Are you a Course Rep? Here are some Top Tips!
Being a Course Rep can, at first, be quite daunting: you're taking on the responsibility of looking out for all of the students on your course (a number which can vary massively depending on your department) and are tasked with raising these issues with some of the top people in your faculty. It's easy to become overwhelmed, so we've compiled a list of top tips we think will be invaluable during your time in the role.
Don't be a pain, but be a nuisance.
- To be effective in your role, you need to ensure that changes are being made. These alterations don't happen overnight, of course, and lecturers/course leaders are incredibly busy, so you must keep in constant contact with them for updates you can then pass back onto students. If you feel like little progress has been made with resolving a particular issue, get in touch with the appropriate staff and chase it up - it might be that they have been working on it, but have simply not informed you of it.
Keep in constant contact with your students.
- Changes aren't made overnight. Whilst you may know exactly what staff are doing behind the scenes to fix problems, it may not be immediately evident to students that things are indeed being done. That's why it's really important to let students know that they have been listened to and that the processes are underway to make improvements.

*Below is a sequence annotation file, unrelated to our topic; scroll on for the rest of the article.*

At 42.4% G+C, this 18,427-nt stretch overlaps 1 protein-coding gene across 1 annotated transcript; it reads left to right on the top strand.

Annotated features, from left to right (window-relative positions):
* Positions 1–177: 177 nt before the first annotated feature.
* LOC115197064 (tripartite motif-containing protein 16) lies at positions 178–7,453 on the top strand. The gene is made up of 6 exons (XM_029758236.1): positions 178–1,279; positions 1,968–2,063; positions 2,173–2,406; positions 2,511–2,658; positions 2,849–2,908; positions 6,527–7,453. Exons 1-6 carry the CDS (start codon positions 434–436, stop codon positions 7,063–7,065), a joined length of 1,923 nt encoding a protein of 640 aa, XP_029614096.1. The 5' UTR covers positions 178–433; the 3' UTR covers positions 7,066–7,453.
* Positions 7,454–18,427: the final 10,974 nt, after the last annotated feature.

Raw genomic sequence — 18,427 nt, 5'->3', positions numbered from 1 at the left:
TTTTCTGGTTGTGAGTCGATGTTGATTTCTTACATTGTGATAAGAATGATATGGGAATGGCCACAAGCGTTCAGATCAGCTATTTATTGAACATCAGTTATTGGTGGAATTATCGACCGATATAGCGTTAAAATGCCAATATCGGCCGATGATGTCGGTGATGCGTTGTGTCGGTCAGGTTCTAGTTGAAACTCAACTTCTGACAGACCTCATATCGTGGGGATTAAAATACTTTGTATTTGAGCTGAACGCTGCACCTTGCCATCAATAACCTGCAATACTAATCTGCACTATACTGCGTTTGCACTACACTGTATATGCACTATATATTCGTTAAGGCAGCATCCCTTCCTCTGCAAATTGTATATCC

No issue is too big, or too small.
- To be an effective Course Rep, you must view all issues as equally important. It doesn't matter if, for example, it's the awkward placing of a lecture or inadequate feedback regarding an assignment - if it's bothering a student to any degree then it's worth sorting out. By listening to every student and taking on board all of their suggestions, you will build up a positive relationship with your cohort which will make them more inclined to approach you later on.
Consider all perspectives.
- When presenting an issue at a meeting, it's inevitable to want it fixed overnight. This is, of course, not always going to be the case. It's important, if you want staff to listen to you speak on behalf of students, that you build up a positive connection between yourself and them - an easy way to go about this is by listening to why a change can/cannot be made and being diplomatic. Whilst the improvement may not be made in the exact fashion you hoped, a compromise might be reached where both parties are happy.